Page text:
Increase in music piracy during lockdown 'hurting artists in the pocket'
Johannesburg - Pirating music and supporting unscrupulous sources have been slammed as theft that hurts artists.
This was the message from the Recording Industry of SA (Risa) as piracy increased during this lockdown period.
“Our records show the most popular infringements are on some of the biggest hits in South Africa right now; leading the pack are eMcimbini by Kabza de Small; Love Letter by Blaq Diamond; Tender Love by Sha Sha featuring DJ Maphorisa; Umlilo by DJ Zinhle; and Love You Tonight by MFR Souls. Also targeted are You’re The One by Elaine; SAD by Jethro Tait; Jerusalem by Master KG and Nomcebo; and The Box by Roddy Ricch,” Risa said.
Gospel ensemble Joyous Celebrations had been feeling the setbacks of the coronavirus, having already had to postpone their Easter shows.
“It's terrible. The company we are working with, Sony, is looking into dealing with piracy. On our side the only income we make is through the shows. So if there is piracy with the music that we sell, then it means that stream of income is also affected in a big way.
"I can't even talk about the effects of the postponement of shows. It means business is shut down. So we are hoping that the lockdown will be lifted,” Joyous Celebrations’ co-founder Jabu Hlongwane said.
He added that for now they were making sure their presence was felt on social media platforms and the internet.
However, they have been one of the hardest hit. The award-winning ensemble's latest offering, Joyous 24, had been heavily pirated and songs were being shared on a WhatsApp line that publicly asked music lovers to text so they could receive the music.
The ensemble has released two albums – Praise and Worship.
“They're out there, and one of the challenges is that a lot of South Africans believe in the physical album, but they can't access that because everything is shut down. We are depending on the little we can make through the internet and social media, and that space is being pirated, so this is a double blow for us,” Hlongwane said.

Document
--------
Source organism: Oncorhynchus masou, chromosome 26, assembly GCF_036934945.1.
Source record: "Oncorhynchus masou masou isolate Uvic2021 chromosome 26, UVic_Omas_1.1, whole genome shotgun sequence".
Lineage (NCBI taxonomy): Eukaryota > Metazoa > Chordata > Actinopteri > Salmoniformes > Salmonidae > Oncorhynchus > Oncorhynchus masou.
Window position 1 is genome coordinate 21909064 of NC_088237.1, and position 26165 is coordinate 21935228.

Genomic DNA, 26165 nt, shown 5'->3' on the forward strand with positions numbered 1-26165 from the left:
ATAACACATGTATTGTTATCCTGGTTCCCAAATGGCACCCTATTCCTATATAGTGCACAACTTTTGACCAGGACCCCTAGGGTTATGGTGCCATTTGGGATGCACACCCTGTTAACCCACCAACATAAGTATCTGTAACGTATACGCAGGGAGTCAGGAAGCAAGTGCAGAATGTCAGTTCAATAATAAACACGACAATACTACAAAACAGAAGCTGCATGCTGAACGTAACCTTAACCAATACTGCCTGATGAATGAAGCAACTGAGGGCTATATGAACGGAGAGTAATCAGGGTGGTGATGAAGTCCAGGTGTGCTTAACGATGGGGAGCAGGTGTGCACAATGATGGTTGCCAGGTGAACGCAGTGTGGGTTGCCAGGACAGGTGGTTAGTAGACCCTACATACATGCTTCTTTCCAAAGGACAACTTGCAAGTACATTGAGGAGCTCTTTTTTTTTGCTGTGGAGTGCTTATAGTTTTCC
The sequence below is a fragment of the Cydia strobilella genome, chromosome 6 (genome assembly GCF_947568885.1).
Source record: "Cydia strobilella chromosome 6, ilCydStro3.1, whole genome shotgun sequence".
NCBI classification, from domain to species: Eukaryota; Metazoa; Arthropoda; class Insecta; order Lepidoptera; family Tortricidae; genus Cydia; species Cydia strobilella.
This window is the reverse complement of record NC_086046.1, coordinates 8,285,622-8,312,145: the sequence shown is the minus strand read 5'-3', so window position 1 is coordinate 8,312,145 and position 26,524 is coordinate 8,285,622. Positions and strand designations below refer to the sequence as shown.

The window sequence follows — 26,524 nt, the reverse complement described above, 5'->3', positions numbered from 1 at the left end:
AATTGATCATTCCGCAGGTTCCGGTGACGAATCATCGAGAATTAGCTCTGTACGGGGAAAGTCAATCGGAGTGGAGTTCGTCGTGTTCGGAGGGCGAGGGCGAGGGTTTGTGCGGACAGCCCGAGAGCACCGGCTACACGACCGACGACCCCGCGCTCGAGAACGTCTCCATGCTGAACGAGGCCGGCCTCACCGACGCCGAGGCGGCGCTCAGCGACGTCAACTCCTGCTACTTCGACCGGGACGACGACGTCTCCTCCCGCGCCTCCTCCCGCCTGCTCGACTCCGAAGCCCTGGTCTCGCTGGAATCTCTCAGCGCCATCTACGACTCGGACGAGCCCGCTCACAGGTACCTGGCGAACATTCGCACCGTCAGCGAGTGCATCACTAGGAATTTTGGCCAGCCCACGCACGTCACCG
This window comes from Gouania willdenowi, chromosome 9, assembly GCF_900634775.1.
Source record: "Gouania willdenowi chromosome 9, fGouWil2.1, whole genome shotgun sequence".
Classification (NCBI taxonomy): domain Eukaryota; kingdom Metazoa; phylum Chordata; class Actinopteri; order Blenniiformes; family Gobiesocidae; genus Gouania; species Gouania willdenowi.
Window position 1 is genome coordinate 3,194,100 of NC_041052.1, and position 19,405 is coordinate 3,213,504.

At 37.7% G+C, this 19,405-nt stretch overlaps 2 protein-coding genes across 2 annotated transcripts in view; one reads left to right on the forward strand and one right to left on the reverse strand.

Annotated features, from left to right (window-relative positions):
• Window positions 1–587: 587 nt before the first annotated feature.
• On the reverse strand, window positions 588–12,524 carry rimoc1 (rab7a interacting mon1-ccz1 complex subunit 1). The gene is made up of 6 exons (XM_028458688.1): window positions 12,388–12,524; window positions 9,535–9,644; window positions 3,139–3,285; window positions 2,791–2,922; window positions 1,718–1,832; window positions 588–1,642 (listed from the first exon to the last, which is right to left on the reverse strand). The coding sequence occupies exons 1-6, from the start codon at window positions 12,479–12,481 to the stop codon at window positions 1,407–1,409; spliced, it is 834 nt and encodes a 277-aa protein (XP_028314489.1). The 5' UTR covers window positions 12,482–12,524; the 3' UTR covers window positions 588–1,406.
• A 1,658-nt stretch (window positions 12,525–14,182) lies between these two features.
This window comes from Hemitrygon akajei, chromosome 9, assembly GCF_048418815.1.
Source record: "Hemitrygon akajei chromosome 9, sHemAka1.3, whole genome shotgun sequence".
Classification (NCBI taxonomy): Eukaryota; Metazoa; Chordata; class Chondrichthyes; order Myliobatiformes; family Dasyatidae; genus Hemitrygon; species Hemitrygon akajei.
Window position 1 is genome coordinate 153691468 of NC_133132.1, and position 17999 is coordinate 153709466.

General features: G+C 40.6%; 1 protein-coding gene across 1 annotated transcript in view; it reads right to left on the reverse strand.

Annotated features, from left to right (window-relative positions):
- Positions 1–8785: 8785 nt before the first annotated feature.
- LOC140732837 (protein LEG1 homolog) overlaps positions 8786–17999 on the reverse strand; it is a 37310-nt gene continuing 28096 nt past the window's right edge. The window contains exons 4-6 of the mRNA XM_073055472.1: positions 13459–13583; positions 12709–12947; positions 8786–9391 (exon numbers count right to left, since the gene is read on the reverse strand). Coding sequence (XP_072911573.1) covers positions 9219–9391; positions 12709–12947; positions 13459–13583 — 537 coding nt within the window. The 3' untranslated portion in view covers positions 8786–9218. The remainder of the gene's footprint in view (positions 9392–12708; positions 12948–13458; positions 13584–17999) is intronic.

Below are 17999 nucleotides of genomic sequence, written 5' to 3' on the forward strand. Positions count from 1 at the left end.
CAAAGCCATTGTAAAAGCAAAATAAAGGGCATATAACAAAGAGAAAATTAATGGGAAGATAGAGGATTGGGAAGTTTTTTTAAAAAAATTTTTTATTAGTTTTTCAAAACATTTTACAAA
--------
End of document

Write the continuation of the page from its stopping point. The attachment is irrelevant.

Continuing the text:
He added that as much as streaming was an option, the use of data was the problem.
“When you talk streaming you're talking data. If I buy a physical copy, I am spending R100 once off, for instance, and I don't need data to play that CD. It's an overall problem of expensive data in South Africa. Streaming is for a chosen few and our people are ordinary people who don't always have data.”
Risa statistics have shown that songs that were legally downloaded the most in the period preceding the lockdown (a mean average of 8 170 songs per week, using a list of top 40 high priority titles) have taken a knock (down to 7 221).
“This is our desperate plea to the music-loving public, to refrain from piracy and do the right thing by accessing music from legitimate sources. The message has been sent out for many years, that piracy robs musicians out of what should be their hard-earned money,” said the body's chief executive, Nhlanhla Sibisi.
Hlongwane said their business was on hold and they were thinking of many other ways of doing business with the "new normal".
“We have not come up with anything new in terms of making money, not only for us as a business but for all the people who depend on us. We have more than 60 people who are affected,” Hlongwane said.
Sibisi said they were pleading with the public to support local talent.
“Musicians make a living from sales of their music, and keeping piracy alive will only result in an impoverished music scene. We understand that the current lockdown in the country has left many in need of entertainment, but let's support our artists the right way and not commit a criminal offence.”
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